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John Harvard's Journal

Robert M. Gogan Jr.

July-August 2003

Robert M Gogan, Jr.
Photograph by Stu Rosner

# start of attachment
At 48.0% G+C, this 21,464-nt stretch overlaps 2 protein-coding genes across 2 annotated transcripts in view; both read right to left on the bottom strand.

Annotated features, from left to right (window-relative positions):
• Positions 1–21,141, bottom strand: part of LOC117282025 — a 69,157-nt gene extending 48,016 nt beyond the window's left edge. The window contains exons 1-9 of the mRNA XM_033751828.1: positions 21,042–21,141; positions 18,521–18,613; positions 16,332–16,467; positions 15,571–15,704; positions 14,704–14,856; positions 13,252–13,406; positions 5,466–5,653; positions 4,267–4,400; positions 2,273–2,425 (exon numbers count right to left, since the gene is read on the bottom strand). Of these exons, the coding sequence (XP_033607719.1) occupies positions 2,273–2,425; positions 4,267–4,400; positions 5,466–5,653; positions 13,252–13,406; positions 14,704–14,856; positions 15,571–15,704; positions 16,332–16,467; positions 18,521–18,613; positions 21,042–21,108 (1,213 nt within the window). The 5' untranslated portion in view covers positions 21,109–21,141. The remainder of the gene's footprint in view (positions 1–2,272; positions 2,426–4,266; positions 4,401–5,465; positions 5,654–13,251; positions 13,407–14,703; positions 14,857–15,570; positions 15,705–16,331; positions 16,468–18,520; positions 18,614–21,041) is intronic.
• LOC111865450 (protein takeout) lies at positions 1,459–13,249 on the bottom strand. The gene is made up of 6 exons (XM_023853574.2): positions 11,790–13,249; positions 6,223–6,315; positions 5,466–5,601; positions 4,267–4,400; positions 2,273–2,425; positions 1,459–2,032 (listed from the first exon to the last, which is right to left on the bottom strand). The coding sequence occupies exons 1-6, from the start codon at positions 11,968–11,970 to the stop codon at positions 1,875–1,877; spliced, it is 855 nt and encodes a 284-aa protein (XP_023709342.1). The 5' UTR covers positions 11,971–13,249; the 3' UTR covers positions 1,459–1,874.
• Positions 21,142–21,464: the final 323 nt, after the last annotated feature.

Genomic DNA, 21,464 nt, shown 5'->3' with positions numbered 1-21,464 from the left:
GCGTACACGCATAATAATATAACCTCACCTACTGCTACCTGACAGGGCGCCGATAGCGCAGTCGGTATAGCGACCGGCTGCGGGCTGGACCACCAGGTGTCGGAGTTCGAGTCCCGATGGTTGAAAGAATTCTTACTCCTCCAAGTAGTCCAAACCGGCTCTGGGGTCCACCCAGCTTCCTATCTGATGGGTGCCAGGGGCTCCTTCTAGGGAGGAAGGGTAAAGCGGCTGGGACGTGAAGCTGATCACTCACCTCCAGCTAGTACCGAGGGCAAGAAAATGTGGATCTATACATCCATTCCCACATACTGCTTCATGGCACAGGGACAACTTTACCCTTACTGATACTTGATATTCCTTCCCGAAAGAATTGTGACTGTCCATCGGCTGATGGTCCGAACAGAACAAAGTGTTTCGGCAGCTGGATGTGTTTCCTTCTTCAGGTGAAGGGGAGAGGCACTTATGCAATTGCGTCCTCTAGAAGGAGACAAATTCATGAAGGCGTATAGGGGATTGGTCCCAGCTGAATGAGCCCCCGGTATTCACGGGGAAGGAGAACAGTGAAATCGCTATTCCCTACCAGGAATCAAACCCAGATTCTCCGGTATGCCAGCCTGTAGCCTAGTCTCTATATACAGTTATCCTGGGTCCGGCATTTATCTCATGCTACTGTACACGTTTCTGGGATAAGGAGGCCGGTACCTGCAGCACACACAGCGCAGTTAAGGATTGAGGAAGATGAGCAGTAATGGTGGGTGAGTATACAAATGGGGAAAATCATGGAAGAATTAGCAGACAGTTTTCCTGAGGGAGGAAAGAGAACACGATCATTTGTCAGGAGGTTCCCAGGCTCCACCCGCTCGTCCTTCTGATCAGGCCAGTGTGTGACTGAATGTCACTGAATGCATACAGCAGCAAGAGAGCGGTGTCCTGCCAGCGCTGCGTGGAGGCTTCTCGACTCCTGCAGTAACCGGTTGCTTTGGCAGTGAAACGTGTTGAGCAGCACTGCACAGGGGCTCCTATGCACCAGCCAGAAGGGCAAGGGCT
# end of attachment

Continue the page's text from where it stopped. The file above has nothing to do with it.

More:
Rob Gogan is Harvard's recycling and waste-management impresario. "It's a dream job," says the associate manager of Facilities Maintenance Operations. Why? "Harvard is the wealthiest university in the world, and affluence produces effluence. It's a rich vein of ore for a recycler." In the lot behind his office, at 175 North Harvard Street in Allston, is a hodgepodge of discarded stuff free for the taking: 40 metal storage cabinets from the Fogg Art Museum ("They'll go quickly to a Cambridge or Boston school," Gogan predicts); yards of battered swimming-pool lane dividers from Malkin Athletic Center ("A summer camp in Andover may take them"); swivel chairs; calculators; microwave ovens. About 85 charities are regular takers, but any individual who wants a thing may have it. Reusers "recover the utility" of at least 80 percent of these discards. It wasn't always so. In 1990 Gogan was working on a doctorate at the School of Education (he taught English for 10 years before that) when he became interested in recycling and saw that waste was endemic at Harvard. He made a pest of himself and got a summer job to demonstrate why a full-time recycling job made sense. He demonstrated, and got it. The University recycled 5 percent by tonnage of its waste--paper, cans, et cetera; these days a third goes around again. Gogan disseminates an e-mail newsletter at Harvard to report on recycling progress (and local flora and fauna sightings sent in by his readers) and to encourage a sense of community in a famously decentralized place. He feels good about providing people with opportunities to recycle: "Recycling gives everyone an easy way to achieve a little environmental grace."